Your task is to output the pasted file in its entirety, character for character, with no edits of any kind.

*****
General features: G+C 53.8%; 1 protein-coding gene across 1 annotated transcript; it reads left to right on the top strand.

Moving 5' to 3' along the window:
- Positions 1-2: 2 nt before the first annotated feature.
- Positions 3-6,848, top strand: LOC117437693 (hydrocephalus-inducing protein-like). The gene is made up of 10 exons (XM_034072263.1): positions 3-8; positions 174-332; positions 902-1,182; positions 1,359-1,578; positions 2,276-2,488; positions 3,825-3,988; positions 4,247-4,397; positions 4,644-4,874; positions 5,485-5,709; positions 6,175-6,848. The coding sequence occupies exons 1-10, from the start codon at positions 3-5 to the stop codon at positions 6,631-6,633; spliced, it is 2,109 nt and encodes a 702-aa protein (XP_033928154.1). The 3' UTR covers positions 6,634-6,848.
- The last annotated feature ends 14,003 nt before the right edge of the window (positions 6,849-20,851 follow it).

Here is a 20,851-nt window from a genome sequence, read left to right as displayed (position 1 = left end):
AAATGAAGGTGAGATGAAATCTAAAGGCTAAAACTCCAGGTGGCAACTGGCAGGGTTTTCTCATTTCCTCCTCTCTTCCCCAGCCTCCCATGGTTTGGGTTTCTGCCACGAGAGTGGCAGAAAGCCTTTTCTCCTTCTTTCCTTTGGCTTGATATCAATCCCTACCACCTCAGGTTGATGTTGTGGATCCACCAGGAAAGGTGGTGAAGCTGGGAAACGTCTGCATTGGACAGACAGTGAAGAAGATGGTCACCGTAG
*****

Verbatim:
General features: G+C 53.8%; 1 protein-coding gene across 1 annotated transcript; it reads left to right on the top strand.

Moving 5' to 3' along the window:
- Positions 1-2: 2 nt before the first annotated feature.
- Positions 3-6,848, top strand: LOC117437693 (hydrocephalus-inducing protein-like). The gene is made up of 10 exons (XM_034072263.1): positions 3-8; positions 174-332; positions 902-1,182; positions 1,359-1,578; positions 2,276-2,488; positions 3,825-3,988; positions 4,247-4,397; positions 4,644-4,874; positions 5,485-5,709; positions 6,175-6,848. The coding sequence occupies exons 1-10, from the start codon at positions 3-5 to the stop codon at positions 6,631-6,633; spliced, it is 2,109 nt and encodes a 702-aa protein (XP_033928154.1). The 3' UTR covers positions 6,634-6,848.
- The last annotated feature ends 14,003 nt before the right edge of the window (positions 6,849-20,851 follow it).

Here is a 20,851-nt window from a genome sequence, read left to right as displayed (position 1 = left end):
AAATGAAGGTGAGATGAAATCTAAAGGCTAAAACTCCAGGTGGCAACTGGCAGGGTTTTCTCATTTCCTCCTCTCTTCCCCAGCCTCCCATGGTTTGGGTTTCTGCCACGAGAGTGGCAGAAAGCCTTTTCTCCTTCTTTCCTTTGGCTTGATATCAATCCCTACCACCTCAGGTTGATGTTGTGGATCCACCAGGAAAGGTGGTGAAGCTGGGAAACGTCTGCATTGGACAGACAGTGAAGAAGATGGTCACCGTAG